Online Learning

Reflections, August 2016

»Posted by on Aug 5, 2016 in Newsletter, Online Learning | 1 comment

By Rabbi Dr. James Jacobson-Maisels Parshat Va’etchanan The Vitebsker’s interpretation of va’etchanan starts with Rashi’s reading of one of the parsha’s most famous verses: Rashi interprets the verse “You have been shown to know [that YHVH alone is God; there is none beside Him]” (Deut 4:35) according to the Targum (the ancient Aramaic translation) which renders it ‘You have been shown,’ that at the time of the giving of the Torah [God] tore open for them the seven heavens and just as God tore open the upper regions so God tore open the lower regions and they saw that He/it is one etc.” This tearing open, this seeing of oneness, the Vitebsker tells us, is the very meaning of revelation and the path to freedom. Yet how do we reach this...

read more

Reflections, May 2016

»Posted by on May 9, 2016 in Newsletter, Online Learning | 0 comments

By Rabbi Dr. James Jacobson-Maisels “I will run on the path of Your mitzvot for they widen my heart” (Ps. 119:32). Do not we all want that widened heart? The Vitebsker in parshat Emor tells us that joy is accessible to us all. The path is the practice of letting go of ego, and the compassion and joy this engenders. It is our practice of Yom HaAtzmaut, of becoming free and independent, precisely by surrendering what we think we own, by releasing our tight protective sense of self. And this is the very nature of the mitzvot the Vitebsker teaches. The mitzvot bring us into contact with this joy, that, when we truly access it, courses through the cosmos, awakens the worlds, and causes the energy of life to flow. Does it not feel that way? Is that not the texture...

read more

Reflections, March 2016

»Posted by on Mar 28, 2016 in Newsletter, Online Learning | 0 comments

By Rabbi Dr. James Jacobson-Maisels “This is the law (Torah): When a person dies in a tent” (Num. 19:14). How do we want to die? What kind of death do we desire? R. Israel Hopshtein of Koznitz, the Maggid of Koznitz uses death as a way of talking about life and uses two ways of thinking about death as ways of thinking about life. On the one hand, death is the opposite of life. It is stagnation, resignation, being trapped and frozen, apathy and shutting down. This is the death of self-satisfaction and this is the death of shame and unworthiness. This is the death of pride and this is the death of depression, which is not sadness, which can be a positive spiritual quality, but rather it is what happens when the heart shuts down. The other form of death is the...

read more

Reflections, February 2016

»Posted by on Feb 17, 2016 in Online Learning | 0 comments

Reflections, February 2016

Ki Tisa By Rabbi Dr. James Jacobson-Maisels Judaism, for the most part, prescribes behavior; not thoughts or feelings. For a religion of laws, this is wise, as how can one demand that a person think or feel a certain way? But R. Menachem Mendel of Vitebsk, in his teaching on Ki Tisa challenges this approach and argues that while only behavior can be commanded, acting properly is not a sufficient test of who we are, of our spiritual progress and of who we may become. In our spiritual practice, we need to work on the roots of the ways we manifest in the world. This, he says is the meaning of ki tisa, colloquially a command to “take census,” but literally the “lifting up of the head,” understood through his teaching as the elevating and healing of harmful...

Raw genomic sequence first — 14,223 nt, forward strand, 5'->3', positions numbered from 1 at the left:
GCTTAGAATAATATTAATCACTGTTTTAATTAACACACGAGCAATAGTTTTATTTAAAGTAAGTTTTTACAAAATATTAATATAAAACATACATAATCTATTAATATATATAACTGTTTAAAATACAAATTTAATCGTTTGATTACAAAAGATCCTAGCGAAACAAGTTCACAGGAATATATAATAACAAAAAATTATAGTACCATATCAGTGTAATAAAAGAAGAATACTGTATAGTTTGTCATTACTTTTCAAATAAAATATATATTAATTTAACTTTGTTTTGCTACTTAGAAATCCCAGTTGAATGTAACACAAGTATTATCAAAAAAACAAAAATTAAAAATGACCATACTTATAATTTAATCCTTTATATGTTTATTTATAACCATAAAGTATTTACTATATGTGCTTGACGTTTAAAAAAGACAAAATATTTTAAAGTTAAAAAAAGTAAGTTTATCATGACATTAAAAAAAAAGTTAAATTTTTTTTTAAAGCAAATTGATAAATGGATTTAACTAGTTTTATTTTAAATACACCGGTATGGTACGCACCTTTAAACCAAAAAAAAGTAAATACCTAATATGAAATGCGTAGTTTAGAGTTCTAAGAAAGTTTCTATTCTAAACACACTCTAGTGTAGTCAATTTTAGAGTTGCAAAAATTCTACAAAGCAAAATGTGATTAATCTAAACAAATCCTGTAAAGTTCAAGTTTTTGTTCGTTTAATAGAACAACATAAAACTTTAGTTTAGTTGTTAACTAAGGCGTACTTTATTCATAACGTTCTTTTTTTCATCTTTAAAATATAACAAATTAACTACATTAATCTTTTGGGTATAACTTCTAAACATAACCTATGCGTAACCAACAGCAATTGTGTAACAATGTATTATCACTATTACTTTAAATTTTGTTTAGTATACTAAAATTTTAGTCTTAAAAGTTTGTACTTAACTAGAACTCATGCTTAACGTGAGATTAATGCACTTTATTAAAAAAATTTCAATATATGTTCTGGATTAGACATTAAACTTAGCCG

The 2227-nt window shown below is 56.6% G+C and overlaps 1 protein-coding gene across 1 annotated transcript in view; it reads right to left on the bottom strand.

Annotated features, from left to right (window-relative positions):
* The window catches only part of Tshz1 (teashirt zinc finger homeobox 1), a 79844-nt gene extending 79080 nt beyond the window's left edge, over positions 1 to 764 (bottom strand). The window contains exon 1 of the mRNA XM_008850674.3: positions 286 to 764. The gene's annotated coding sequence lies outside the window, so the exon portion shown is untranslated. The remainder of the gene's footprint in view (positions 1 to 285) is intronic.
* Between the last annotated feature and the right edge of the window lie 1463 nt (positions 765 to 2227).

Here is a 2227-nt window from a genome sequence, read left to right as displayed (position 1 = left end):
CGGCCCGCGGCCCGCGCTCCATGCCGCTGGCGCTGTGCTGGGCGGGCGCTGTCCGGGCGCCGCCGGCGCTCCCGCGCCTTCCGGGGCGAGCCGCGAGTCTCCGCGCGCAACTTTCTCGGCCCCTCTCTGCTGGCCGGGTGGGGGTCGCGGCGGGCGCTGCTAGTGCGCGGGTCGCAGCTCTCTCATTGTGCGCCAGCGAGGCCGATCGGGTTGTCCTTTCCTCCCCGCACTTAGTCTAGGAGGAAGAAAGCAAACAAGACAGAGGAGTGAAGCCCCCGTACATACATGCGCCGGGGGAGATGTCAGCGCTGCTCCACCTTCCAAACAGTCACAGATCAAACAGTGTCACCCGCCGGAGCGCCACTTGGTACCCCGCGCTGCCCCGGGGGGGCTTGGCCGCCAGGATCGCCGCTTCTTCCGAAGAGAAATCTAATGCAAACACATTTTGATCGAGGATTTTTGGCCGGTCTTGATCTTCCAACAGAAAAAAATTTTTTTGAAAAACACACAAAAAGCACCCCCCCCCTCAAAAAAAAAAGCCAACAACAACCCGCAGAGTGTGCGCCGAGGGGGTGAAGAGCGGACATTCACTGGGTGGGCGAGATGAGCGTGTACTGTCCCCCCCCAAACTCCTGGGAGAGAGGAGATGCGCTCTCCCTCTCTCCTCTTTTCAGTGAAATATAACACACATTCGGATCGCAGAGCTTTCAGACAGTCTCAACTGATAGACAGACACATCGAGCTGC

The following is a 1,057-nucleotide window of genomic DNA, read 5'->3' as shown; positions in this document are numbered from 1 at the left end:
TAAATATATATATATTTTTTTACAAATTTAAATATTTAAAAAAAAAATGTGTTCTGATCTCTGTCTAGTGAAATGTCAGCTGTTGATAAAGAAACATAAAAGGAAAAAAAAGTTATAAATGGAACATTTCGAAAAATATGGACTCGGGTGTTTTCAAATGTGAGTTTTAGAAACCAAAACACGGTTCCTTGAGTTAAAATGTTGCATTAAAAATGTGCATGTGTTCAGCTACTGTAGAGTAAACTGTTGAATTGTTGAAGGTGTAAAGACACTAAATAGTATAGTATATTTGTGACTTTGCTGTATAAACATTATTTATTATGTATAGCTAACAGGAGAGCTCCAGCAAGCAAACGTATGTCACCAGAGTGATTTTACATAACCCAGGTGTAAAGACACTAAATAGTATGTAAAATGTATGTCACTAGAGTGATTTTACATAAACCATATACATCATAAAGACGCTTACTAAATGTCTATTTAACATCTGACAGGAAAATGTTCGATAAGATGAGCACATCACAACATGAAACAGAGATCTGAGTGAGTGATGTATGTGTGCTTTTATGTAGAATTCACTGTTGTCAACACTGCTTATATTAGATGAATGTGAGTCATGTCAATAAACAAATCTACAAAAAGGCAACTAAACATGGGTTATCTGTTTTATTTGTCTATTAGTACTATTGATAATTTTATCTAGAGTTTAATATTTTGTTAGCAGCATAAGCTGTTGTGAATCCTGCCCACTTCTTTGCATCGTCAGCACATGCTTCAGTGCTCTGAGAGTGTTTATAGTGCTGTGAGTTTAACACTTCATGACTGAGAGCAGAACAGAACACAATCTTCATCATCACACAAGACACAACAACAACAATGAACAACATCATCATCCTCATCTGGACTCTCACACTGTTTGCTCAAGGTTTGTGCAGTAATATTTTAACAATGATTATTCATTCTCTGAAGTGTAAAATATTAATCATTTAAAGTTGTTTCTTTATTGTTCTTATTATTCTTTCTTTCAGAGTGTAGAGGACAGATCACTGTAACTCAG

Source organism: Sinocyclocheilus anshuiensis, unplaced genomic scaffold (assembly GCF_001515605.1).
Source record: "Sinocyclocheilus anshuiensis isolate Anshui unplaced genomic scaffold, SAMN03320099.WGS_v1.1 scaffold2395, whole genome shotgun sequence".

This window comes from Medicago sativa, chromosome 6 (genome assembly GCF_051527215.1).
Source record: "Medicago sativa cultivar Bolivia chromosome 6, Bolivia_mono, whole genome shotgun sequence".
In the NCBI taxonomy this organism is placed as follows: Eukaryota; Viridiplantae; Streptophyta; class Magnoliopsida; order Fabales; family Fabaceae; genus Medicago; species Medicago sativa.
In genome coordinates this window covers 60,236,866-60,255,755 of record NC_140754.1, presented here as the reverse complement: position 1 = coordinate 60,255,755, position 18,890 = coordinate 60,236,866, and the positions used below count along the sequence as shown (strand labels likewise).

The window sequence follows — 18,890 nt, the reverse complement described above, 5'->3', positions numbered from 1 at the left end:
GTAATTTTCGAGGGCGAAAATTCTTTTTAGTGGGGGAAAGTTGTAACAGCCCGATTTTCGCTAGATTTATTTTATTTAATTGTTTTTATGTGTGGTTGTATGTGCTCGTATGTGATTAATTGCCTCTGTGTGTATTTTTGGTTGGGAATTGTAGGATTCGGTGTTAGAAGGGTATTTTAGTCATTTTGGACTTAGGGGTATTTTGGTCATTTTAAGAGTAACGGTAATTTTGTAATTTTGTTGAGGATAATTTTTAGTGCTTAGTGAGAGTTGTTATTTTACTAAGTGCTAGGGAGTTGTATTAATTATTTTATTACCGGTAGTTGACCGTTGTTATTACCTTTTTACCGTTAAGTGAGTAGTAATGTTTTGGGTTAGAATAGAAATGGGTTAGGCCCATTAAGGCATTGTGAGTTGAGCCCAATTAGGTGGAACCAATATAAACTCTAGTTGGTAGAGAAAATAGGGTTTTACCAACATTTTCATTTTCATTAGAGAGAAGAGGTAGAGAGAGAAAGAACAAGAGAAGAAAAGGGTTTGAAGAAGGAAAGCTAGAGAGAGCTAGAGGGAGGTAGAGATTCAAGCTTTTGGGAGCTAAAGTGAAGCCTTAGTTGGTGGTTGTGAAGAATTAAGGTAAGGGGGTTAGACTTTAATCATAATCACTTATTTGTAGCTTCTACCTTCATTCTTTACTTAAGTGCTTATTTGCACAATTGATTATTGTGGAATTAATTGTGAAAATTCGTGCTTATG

read more

Reflections, December 2015

»Posted by on Dec 3, 2015 in Online Learning | 0 comments

By James Jacobsen-Maisels, Founder and Spiritual Director There are times when we feel overwhelmed, helpless, as if life is closing in on us, like it is all just too much. In many ways, it’s the atmosphere of this time of year: the days are getting shorter, the darkness longer. What are we to do? Yet precisely at this time of year; precisely on one of those days, or in one of those fleeting moments when we feel closed in, we light the lights of Chanukah. We affirm that we are never helpless, never abandoned, never trapped. This is the lesson of the Maccabees. How could this band of brothers ever imagine that they could stand up to the might of the Greek empire? Yet, they did. Even if they had not emerged victorious, in the standing up itself, they already won...

read more

Reflections, October 2015

»Posted by on Oct 20, 2015 in Online Learning | 3 comments

By James Jacobsen-Maisels, Founder and Spiritual Director Earlier this month, a new baby girl was born to our family. She is our third child and hers was the third birth I had been present for. It was wondrous, emotional, extraordinary and simply miraculous. It isn’t surprising that it was so wondrous and emotional for me, nor is it that surprising that her birth felt as miraculous as my first child’s birth. But after, I asked our midwife (who herself appeared emotionally impacted) if each birth still moved her every time. “Yes,” she told me. “Every time is a miracle.” But, as we all know, especially those of us who are parents, somehow the awe of the miracle fades. We love our children, but, unfortunately, we aren’t struck by their...

read more